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Courtesy of Carmen McGee
The note Linda Sprunger wrote to Luca McGee in response to Luca’s letter.

Strangers are brought together by school letters

– Several weeks ago, Linda Sprunger received a note in the mail, written in pencil from a student at Towles Intermediate School.

The author told Sprunger she and her husband, Steve, had nice names and were probably nice people and wished the couple a happy spring.

“I just thought (the note) was so sweet,” Sprunger said. “I was very touched by it.”

So touched, that she decided to write back.

She wrote the author, 7-year-old Luca McGee, to tell her how the note had brightened her day and her husband’s.

Luca received the card from the Sprungers, along with a doodle of her name, and knew she had done something positive for them.

“I felt really good, and I felt like I did something really good, too,” Luca said.

Luca and her fellow classmates at Towles chose names randomly out of the phonebook and wrote notes to the strangers with positive and encouraging messages. Their teacher, Erin Hansen, also included her own note to explain the project and provide contact information for the school.

Hansen said another teacher at Towles had suggested the idea, and Hansen decided to use it as a way to teach her students letter writing.

“It’s just another way for me to hit that standard and make a difference,” she said. “They were really excited about it.”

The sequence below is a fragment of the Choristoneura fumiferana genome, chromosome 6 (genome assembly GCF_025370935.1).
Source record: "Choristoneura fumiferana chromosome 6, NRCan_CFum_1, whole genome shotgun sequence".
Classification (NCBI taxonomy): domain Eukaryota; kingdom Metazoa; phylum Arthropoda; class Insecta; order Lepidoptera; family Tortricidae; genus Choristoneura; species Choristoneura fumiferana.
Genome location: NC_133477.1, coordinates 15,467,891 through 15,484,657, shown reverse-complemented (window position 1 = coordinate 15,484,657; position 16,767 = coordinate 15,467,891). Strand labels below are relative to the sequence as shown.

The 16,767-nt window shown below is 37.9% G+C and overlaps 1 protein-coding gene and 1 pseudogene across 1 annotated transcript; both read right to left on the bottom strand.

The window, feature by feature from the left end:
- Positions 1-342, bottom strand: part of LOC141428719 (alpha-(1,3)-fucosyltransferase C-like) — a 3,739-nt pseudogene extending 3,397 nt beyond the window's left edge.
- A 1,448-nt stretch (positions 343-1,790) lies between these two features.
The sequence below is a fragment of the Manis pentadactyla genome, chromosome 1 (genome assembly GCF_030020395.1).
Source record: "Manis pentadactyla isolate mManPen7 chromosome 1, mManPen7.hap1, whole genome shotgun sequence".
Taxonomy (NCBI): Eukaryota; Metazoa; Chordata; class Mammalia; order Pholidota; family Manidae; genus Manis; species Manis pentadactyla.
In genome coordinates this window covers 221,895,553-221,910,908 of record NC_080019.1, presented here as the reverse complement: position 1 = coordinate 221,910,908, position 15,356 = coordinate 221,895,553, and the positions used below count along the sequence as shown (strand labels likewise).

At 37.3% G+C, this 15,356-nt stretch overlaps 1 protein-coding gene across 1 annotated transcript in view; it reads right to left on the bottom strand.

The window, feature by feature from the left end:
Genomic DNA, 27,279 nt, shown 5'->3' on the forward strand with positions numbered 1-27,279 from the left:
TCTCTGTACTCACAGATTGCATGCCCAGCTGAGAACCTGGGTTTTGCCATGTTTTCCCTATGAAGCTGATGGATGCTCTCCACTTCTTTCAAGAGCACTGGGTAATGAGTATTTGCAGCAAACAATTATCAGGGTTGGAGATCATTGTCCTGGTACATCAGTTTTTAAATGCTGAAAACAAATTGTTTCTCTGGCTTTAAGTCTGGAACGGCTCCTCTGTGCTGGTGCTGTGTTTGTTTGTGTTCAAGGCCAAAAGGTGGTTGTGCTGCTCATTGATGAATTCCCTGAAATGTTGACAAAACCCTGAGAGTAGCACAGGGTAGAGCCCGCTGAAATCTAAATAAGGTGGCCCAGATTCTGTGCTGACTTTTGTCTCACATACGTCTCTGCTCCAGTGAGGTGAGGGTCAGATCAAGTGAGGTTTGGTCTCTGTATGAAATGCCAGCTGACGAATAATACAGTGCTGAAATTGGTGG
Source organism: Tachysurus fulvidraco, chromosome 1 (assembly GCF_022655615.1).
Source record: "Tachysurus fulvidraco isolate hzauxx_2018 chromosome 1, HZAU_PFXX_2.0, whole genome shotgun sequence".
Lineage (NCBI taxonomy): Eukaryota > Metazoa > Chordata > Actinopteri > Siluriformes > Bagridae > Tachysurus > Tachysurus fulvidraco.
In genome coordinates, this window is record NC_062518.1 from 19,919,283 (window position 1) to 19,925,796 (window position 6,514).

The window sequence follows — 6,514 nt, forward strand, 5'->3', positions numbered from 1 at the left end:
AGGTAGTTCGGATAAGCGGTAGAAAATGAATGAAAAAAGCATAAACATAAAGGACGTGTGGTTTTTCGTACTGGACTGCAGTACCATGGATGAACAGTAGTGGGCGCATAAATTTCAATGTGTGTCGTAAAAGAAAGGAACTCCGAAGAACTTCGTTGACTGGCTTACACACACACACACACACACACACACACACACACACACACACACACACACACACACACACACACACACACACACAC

Henry Sack, 8, chose to write to a man named James because Henry’s middle name is also James. He told James to have a good day and a good year.

James later emailed Hansen to tell her how much he and his elderly mother-in-law enjoyed Henry’s note. He said Henry’s kind words brought a smile to his and his mother-in-law’s hearts.

Hansen said even she has been surprised at how just a couple sentences and a 47-cent stamp can make a difference.

“You have no idea how your words have made this stranger’s day better,” she said.

Even though Sprunger has never met Luca, it turned out the two weren’t exactly strangers. Luca’s mother, Carmen McGee, manages Joseph Decuis restaurant in Roanoke and has known the Sprungers for years as customers.

Sprunger said she has never met Luca and didn’t know she was Carmen’s daughter at the time. It was only later through a mutual friend that Carmen realized the letter Luca received was from Sprunger. Sprunger said she wrote back because she thought Luca should be recognized for her kind deed. She also praised Hansen for the project.

“What a great teacher to go out of their way to bless the day of a stranger,” she said.